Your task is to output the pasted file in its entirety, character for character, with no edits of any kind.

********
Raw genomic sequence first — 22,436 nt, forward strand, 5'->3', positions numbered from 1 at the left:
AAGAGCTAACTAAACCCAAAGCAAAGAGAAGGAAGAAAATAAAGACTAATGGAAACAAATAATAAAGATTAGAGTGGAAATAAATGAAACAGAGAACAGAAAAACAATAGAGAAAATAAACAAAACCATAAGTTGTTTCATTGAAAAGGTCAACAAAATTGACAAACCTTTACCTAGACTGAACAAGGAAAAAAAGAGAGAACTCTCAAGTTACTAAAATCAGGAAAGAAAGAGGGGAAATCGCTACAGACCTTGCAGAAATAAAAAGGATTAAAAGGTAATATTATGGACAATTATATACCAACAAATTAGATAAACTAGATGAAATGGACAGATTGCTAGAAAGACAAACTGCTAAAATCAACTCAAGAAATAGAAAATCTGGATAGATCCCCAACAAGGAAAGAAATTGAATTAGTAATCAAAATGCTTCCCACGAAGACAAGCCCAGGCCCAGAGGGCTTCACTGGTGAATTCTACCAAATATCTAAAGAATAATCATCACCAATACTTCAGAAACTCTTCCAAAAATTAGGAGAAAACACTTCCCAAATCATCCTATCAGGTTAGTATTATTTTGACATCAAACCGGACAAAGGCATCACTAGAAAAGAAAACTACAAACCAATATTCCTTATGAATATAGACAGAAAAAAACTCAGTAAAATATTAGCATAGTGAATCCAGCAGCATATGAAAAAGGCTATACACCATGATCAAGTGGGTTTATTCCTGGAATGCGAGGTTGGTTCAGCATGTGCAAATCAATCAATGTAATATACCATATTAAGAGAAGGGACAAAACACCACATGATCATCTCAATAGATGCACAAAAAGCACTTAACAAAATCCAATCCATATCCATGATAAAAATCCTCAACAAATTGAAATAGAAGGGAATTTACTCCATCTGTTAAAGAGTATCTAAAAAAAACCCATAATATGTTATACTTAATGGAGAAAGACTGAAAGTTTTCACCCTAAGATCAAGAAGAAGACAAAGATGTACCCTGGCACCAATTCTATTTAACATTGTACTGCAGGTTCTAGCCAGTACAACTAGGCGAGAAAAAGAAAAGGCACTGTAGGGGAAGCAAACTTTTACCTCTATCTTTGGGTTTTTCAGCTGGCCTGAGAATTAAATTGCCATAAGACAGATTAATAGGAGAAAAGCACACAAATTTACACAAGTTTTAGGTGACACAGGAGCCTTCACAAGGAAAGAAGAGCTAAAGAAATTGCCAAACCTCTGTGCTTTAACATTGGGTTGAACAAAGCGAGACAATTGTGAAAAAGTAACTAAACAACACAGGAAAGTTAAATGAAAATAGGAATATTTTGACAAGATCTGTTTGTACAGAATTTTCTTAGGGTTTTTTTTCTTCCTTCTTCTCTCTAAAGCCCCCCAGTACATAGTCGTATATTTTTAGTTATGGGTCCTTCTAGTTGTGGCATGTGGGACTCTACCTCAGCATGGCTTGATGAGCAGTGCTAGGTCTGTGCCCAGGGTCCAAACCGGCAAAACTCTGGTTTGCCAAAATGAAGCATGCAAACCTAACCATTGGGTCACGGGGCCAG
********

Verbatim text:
Raw genomic sequence first — 22,436 nt, forward strand, 5'->3', positions numbered from 1 at the left:
AAGAGCTAACTAAACCCAAAGCAAAGAGAAGGAAGAAAATAAAGACTAATGGAAACAAATAATAAAGATTAGAGTGGAAATAAATGAAACAGAGAACAGAAAAACAATAGAGAAAATAAACAAAACCATAAGTTGTTTCATTGAAAAGGTCAACAAAATTGACAAACCTTTACCTAGACTGAACAAGGAAAAAAAGAGAGAACTCTCAAGTTACTAAAATCAGGAAAGAAAGAGGGGAAATCGCTACAGACCTTGCAGAAATAAAAAGGATTAAAAGGTAATATTATGGACAATTATATACCAACAAATTAGATAAACTAGATGAAATGGACAGATTGCTAGAAAGACAAACTGCTAAAATCAACTCAAGAAATAGAAAATCTGGATAGATCCCCAACAAGGAAAGAAATTGAATTAGTAATCAAAATGCTTCCCACGAAGACAAGCCCAGGCCCAGAGGGCTTCACTGGTGAATTCTACCAAATATCTAAAGAATAATCATCACCAATACTTCAGAAACTCTTCCAAAAATTAGGAGAAAACACTTCCCAAATCATCCTATCAGGTTAGTATTATTTTGACATCAAACCGGACAAAGGCATCACTAGAAAAGAAAACTACAAACCAATATTCCTTATGAATATAGACAGAAAAAAACTCAGTAAAATATTAGCATAGTGAATCCAGCAGCATATGAAAAAGGCTATACACCATGATCAAGTGGGTTTATTCCTGGAATGCGAGGTTGGTTCAGCATGTGCAAATCAATCAATGTAATATACCATATTAAGAGAAGGGACAAAACACCACATGATCATCTCAATAGATGCACAAAAAGCACTTAACAAAATCCAATCCATATCCATGATAAAAATCCTCAACAAATTGAAATAGAAGGGAATTTACTCCATCTGTTAAAGAGTATCTAAAAAAAACCCATAATATGTTATACTTAATGGAGAAAGACTGAAAGTTTTCACCCTAAGATCAAGAAGAAGACAAAGATGTACCCTGGCACCAATTCTATTTAACATTGTACTGCAGGTTCTAGCCAGTACAACTAGGCGAGAAAAAGAAAAGGCACTGTAGGGGAAGCAAACTTTTACCTCTATCTTTGGGTTTTTCAGCTGGCCTGAGAATTAAATTGCCATAAGACAGATTAATAGGAGAAAAGCACACAAATTTACACAAGTTTTAGGTGACACAGGAGCCTTCACAAGGAAAGAAGAGCTAAAGAAATTGCCAAACCTCTGTGCTTTAACATTGGGTTGAACAAAGCGAGACAATTGTGAAAAAGTAACTAAACAACACAGGAAAGTTAAATGAAAATAGGAATATTTTGACAAGATCTGTTTGTACAGAATTTTCTTAGGGTTTTTTTTCTTCCTTCTTCTCTCTAAAGCCCCCCAGTACATAGTCGTATATTTTTAGTTATGGGTCCTTCTAGTTGTGGCATGTGGGACTCTACCTCAGCATGGCTTGATGAGCAGTGCTAGGTCTGTGCCCAGGGTCCAAACCGGCAAAACTCTGGTTTGCCAAAATGAAGCATGCAAACCTAACCATTGGGTCACGGGGCCAG